Who is Liu Xiaobo? | Nobel Laureate who died in Chinese custody

Nobel Peace Prize Laureate, Liu Xiaobo has died in Chinese custody at the age of 61.

His death has earned China worldwide criticism and the country has chosen silence on the matter, something the BBC describes as “a virtual media blackout”.

“I hate this government. How can a regime treat a person like Liu Xiaobo like this? This is unbearable. This will go down in history. No one should forget what this government and the Xi Jinping administration has done. It is unforgivable”, said Chinese author, activist and friend of Liu, Tienchi Martin-Liao.

On 8 October, 2010, Liu Xiaobo was awarded the Nobel Peace Prize for his “long and nonviolent struggle for fundamental human rights”. At the ceremony of his award presentation in Oslo Norway, Xiaobo’s assigned chair was empty as he was serving an 11-year jail term in his own country “for inciting subversion of state power”.

Liu Xiaobo was a celebrated activist in other parts of the world and a dissident in China. He protested peacefully against the one-party rule in China and over time became an enemy of the state.

It was in May 1989 Xiaobo rose to international prominence when he left his job as a visiting scholar in Columbia University for Beijing to join thousands of students in a protest in Tianenmen Square. He and three other friends spearheaded a 72-hour hunger strike as they fought for democracy and in June, the Chinese government under Xi Jinping employed the military in a clampdown on protesters that led to the death of thousands. It is reported that rifles were fired and armoured vehicle were driven into crowds in the Square. Washington Post writes that, “Mr. Liu and his fellow hunger-strikers, fearing a bloodbath in the square, acted as negotiators between military forces and the remaining demonstrators.”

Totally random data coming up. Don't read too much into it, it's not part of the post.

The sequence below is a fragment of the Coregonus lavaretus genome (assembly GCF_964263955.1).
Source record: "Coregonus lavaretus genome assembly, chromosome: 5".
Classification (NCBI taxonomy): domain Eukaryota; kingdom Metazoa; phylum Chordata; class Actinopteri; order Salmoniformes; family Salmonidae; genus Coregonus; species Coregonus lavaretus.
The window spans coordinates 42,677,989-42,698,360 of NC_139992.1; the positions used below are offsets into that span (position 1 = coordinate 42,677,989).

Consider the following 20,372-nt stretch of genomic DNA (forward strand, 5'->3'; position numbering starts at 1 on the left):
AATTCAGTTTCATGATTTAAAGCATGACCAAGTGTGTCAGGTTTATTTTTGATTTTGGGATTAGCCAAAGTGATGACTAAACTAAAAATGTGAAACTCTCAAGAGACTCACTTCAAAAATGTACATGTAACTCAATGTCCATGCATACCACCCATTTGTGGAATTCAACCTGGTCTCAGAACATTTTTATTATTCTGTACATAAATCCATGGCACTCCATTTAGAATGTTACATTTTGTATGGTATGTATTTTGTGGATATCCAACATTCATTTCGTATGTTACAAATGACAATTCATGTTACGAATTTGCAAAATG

Second right: Liu with other demonstrators at the Tianenmen Square, Beijing in 1989. Image courtesy: The Guardian UK

Although he was able to secure a peaceful end to the protests, Xiaobo was still arrested by the Chinese authorities and was locked behind bars for 21 months on charges of “counter-revolutionary propaganda and incitement”, according to a BBC article. The consequence of his arrest was a ban on his publishing rights in China. He was also to forbidden to give public speeches.

Xiaobo was released in 1991 but was subsequently rearrested in 1996 and handed a three-year jail term in a labor camp for campaigning for members of the Tianenmen movement who were still held in custody.

His last arrest was as a result of a document he drafted alongside other intellectuals – the Charter 08 was a pro-democracy manifesto that called for “the democratization of Chinese politics through the establishment of a new constitution, greater freedom of expression, an independent judiciary and an end to one-party rule”.

The document drew widespread support and the Chinese government being threatened by its mere existence removed it from the internet and arrested Xiaobo hours before it was to be released. On 25 December, 2009 and after spending a whole year in detention, Xiaobo was sentenced to 11 years in jail. He never made it out of jail.

He was diagnosed of “terminal liver cancer” in June 2017 and despite worldwide calls for him to be moved to Germany or the United States for treatment, the Chinese government refused him the opportunity claiming that he was “too ill to travel”, according to the BBC.

Liu Xiaobbo was born on 28 December 1955 and has a masters degree in Chinese literature from Beijing Normal University where he also earned his PhD years later. He married poet and photographer, Liu Xia in 1996 while in the labor camp where he was held prisoner. Xia was also held under home arrest under state surveillance for many years. She is said to be suffering from depression following long years of isolation.


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